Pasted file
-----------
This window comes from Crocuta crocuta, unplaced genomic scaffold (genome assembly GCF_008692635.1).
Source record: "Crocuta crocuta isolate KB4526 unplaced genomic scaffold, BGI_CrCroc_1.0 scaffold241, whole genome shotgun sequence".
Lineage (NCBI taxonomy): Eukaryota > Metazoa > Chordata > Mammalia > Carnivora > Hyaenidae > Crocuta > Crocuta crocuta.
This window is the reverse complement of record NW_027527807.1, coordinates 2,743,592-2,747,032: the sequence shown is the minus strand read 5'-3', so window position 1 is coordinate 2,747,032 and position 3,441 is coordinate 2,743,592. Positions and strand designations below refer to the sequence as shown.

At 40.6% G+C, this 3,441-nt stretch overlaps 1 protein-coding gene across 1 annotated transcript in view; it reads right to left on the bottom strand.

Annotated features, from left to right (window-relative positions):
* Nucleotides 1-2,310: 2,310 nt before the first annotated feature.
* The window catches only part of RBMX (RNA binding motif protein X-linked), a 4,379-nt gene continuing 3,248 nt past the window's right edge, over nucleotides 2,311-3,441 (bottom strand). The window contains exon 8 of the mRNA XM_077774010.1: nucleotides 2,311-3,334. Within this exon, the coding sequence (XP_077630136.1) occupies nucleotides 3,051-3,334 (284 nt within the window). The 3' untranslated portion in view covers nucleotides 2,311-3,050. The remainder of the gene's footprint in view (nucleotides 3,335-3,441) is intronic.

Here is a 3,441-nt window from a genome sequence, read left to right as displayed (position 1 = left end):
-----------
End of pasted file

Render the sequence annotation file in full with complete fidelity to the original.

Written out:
This window comes from Crocuta crocuta, unplaced genomic scaffold (genome assembly GCF_008692635.1).
Source record: "Crocuta crocuta isolate KB4526 unplaced genomic scaffold, BGI_CrCroc_1.0 scaffold241, whole genome shotgun sequence".
Lineage (NCBI taxonomy): Eukaryota > Metazoa > Chordata > Mammalia > Carnivora > Hyaenidae > Crocuta > Crocuta crocuta.
This window is the reverse complement of record NW_027527807.1, coordinates 2,743,592-2,747,032: the sequence shown is the minus strand read 5'-3', so window position 1 is coordinate 2,747,032 and position 3,441 is coordinate 2,743,592. Positions and strand designations below refer to the sequence as shown.

At 40.6% G+C, this 3,441-nt stretch overlaps 1 protein-coding gene across 1 annotated transcript in view; it reads right to left on the bottom strand.

Annotated features, from left to right (window-relative positions):
* Nucleotides 1-2,310: 2,310 nt before the first annotated feature.
* The window catches only part of RBMX (RNA binding motif protein X-linked), a 4,379-nt gene continuing 3,248 nt past the window's right edge, over nucleotides 2,311-3,441 (bottom strand). The window contains exon 8 of the mRNA XM_077774010.1: nucleotides 2,311-3,334. Within this exon, the coding sequence (XP_077630136.1) occupies nucleotides 3,051-3,334 (284 nt within the window). The 3' untranslated portion in view covers nucleotides 2,311-3,050. The remainder of the gene's footprint in view (nucleotides 3,335-3,441) is intronic.

Here is a 3,441-nt window from a genome sequence, read left to right as displayed (position 1 = left end):